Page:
Drivers for recovery

Stefano Baronci, Director General, ACI Asia-Pacific, argues that the industry must collaborate to optimise operational efficiency.

By now, we are all too familiar with the impact of the pandemic on the aviation industry. Looking specifically at airports, it has meant plummeting passenger numbers, wiped out revenues, closures of terminals and runways, runways turning into parking lots, empty retail outlets and restaurants, layoffs, furloughs and extended certifications.

Like air navigation service providers (ANSPs), airports have fixed infrastructure and costs that can’t be temporarily grounded or rerouted.

Airports in Asia-Pacific were the first to take the hit. Traffic dropped by unimaginable double-digits, averaging around -95% at its worst point in April. Airports in the Asia-Pacific and Middle East region are forecasted to lose US$36.4 billion for the full year 2020.

Airports in Asia-Pacific were also the first to put in place a host of health and hygiene measures, figuring out the blueprint for the future. The new blueprint gives us a glimpse into the airport of the future filled with hygiene robots, thermal scanners, disinfecting booths and mandatory face masks.

To help its airport members manage through the operational challenges, ACI Asia-Pacific quickly put together a regional Task Force bringing together airport professionals from across the Middle East and Asia and issued a wide range of guidance materials.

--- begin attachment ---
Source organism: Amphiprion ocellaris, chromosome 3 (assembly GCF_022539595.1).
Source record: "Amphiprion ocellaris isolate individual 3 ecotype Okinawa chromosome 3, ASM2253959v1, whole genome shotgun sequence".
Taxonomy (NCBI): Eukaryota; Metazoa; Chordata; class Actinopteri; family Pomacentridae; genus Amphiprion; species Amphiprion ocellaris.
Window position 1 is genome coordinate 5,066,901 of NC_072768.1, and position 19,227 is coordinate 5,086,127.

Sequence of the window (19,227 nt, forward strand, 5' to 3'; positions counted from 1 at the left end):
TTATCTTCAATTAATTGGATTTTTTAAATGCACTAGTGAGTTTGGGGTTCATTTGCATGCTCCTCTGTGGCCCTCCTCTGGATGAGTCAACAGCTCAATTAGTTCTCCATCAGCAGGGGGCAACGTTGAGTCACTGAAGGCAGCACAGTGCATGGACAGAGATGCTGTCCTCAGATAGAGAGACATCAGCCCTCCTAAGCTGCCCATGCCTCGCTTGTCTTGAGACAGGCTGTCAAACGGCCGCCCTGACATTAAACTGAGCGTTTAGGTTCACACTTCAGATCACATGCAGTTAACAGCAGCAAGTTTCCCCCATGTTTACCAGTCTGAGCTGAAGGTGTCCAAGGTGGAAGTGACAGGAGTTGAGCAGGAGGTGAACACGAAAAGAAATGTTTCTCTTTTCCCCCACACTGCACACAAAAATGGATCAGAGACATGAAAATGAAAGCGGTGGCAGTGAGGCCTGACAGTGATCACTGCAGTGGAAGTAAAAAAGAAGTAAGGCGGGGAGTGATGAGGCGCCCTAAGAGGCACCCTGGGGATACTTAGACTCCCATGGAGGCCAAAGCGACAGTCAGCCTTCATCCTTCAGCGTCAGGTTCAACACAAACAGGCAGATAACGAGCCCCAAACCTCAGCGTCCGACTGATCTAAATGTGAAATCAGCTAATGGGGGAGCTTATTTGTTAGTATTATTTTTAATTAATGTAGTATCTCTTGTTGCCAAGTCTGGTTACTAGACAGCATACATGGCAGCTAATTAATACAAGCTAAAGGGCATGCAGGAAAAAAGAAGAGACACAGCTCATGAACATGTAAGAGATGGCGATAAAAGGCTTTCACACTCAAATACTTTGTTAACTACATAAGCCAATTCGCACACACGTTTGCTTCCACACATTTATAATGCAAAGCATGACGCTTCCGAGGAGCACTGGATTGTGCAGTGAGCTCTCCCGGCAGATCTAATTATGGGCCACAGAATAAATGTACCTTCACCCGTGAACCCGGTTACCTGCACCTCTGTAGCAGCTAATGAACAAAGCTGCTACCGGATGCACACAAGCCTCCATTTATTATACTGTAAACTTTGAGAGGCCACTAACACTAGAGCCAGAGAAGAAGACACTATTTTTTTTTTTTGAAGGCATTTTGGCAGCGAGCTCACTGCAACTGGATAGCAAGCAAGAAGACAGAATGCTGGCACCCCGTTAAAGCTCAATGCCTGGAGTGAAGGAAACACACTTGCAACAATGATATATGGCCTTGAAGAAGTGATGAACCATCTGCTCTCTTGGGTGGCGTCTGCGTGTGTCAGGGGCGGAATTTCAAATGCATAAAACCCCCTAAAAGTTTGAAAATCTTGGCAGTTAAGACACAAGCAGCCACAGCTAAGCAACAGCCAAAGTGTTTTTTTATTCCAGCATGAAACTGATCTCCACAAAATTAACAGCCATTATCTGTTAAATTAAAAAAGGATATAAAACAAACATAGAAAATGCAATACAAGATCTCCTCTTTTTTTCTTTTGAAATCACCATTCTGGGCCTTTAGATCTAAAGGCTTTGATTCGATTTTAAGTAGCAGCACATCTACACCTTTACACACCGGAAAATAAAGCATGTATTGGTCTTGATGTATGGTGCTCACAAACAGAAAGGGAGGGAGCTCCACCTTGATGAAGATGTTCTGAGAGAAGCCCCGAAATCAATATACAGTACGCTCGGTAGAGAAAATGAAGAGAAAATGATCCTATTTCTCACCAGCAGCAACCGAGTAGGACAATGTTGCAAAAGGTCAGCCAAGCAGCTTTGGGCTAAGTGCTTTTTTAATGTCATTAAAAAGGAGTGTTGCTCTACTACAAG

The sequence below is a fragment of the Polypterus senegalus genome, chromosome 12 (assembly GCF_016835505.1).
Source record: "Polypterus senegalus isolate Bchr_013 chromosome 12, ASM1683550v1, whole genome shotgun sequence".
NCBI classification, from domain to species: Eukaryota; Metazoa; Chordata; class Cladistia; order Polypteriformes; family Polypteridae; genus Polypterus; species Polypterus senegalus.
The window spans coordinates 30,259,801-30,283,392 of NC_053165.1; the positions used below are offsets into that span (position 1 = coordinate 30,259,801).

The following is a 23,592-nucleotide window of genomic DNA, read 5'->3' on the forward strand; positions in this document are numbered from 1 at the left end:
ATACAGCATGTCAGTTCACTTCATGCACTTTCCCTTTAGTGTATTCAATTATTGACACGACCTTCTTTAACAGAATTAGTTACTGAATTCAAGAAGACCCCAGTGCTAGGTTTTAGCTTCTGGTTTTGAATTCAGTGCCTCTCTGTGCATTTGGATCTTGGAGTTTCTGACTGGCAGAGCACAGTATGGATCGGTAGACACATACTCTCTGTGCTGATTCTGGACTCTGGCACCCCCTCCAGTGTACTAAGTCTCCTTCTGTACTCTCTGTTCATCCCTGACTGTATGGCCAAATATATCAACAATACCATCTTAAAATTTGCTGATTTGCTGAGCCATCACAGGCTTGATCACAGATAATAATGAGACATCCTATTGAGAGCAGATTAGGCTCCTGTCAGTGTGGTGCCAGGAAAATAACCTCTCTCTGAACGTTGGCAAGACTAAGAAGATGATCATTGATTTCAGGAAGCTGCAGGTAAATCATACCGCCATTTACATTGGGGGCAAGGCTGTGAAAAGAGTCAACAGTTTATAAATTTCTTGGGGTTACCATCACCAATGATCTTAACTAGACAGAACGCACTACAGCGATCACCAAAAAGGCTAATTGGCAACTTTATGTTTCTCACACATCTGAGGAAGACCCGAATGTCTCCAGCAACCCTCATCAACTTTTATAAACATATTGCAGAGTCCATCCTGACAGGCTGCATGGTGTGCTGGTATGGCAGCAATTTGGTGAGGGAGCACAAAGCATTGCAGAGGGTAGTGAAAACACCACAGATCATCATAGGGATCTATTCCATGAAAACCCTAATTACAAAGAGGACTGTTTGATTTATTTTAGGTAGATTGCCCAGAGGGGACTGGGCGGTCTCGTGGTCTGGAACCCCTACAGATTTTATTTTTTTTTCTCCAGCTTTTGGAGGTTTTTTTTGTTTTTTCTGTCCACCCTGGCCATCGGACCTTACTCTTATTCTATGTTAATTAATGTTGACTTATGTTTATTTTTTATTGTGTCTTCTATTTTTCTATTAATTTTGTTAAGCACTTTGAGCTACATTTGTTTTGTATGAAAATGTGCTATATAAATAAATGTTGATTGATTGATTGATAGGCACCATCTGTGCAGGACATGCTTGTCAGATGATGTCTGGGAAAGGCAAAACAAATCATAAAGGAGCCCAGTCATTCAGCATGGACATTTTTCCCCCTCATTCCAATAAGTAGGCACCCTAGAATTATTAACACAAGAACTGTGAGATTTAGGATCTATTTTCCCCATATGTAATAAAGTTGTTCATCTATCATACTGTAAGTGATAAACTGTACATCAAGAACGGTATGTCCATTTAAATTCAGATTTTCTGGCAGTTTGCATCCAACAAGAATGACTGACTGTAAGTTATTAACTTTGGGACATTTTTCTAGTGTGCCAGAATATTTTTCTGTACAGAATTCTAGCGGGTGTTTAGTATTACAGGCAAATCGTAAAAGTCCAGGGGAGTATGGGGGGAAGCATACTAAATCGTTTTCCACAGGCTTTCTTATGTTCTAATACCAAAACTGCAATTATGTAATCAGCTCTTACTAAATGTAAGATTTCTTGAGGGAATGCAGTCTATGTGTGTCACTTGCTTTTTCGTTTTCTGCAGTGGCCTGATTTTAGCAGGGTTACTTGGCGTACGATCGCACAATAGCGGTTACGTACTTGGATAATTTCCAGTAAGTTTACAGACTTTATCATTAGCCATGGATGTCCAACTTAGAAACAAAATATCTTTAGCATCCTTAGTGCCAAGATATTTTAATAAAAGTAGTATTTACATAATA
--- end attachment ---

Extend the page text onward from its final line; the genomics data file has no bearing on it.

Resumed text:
Cooperation and consistency between institutional and industry stakeholders will be key drivers for the industry to successfully restart and sustain a balanced recovery from the unprecedented global challenge posed by COVID-19. The health and safety of passengers and staff remains the overriding priority.

ACI Asia-Pacific has pledged its full support to the ICAO Council’s Aviation Recovery Task Force (CART) recommendations and industry guidance material. It can’t be stressed enough that a consistent, harmonised approach across the region, and indeed globally, is critical to avoid a patchwork of different rules and regulations for passengers and operators.

It is safe to say that 2020 will go down in aviation history books as its annus horribilis. Thought early on to be an Asian issue, within weeks of low key Lunar New Year celebrations at the end of January, COVID-19 was spreading and a pandemic took over the world.

The collapse of air travel and its restart will require a new approach to capacity planning. This provides a unique opportunity for further cooperation between CANSO and ACI Asia-Pacific members in forecasting air traffic demand and planning capacity accordingly.

Pre-pandemic, traffic in Asia-Pacific was firmly on the rise requiring airport capacity to be aligned with air traffic management to avoid unused excesses. New traffic forecasts will need to take into account the shape and timeline of the recovery.

On a regional level, we see opportunities for integration between air traffic flow management (ATFM) and airport collaborative decision making (A-CDM) and the creation of a runway capacity management group among the respective members of ACI and CANSO. This type of cooperation could lead to tangible improvements.

Looking longer term, let’s not forget that for the last decade Asia-Pacific has been the fastest-growing region in the world, both in terms of passenger and cargo traffic. This will continue in the future, as soon as the situation normalises.

Taking all this into account, tackling the capacity crunch both in the sky and on the ground in a sustainable manner will be a paramount priority. By adding more pressure on the need for more operational efficiency, the climate change emergency makes the case for airport and ATM integration a no-brainer.

Capacity planning

New image

Stefano Baronci
Director General,
ACI Asia-Pacific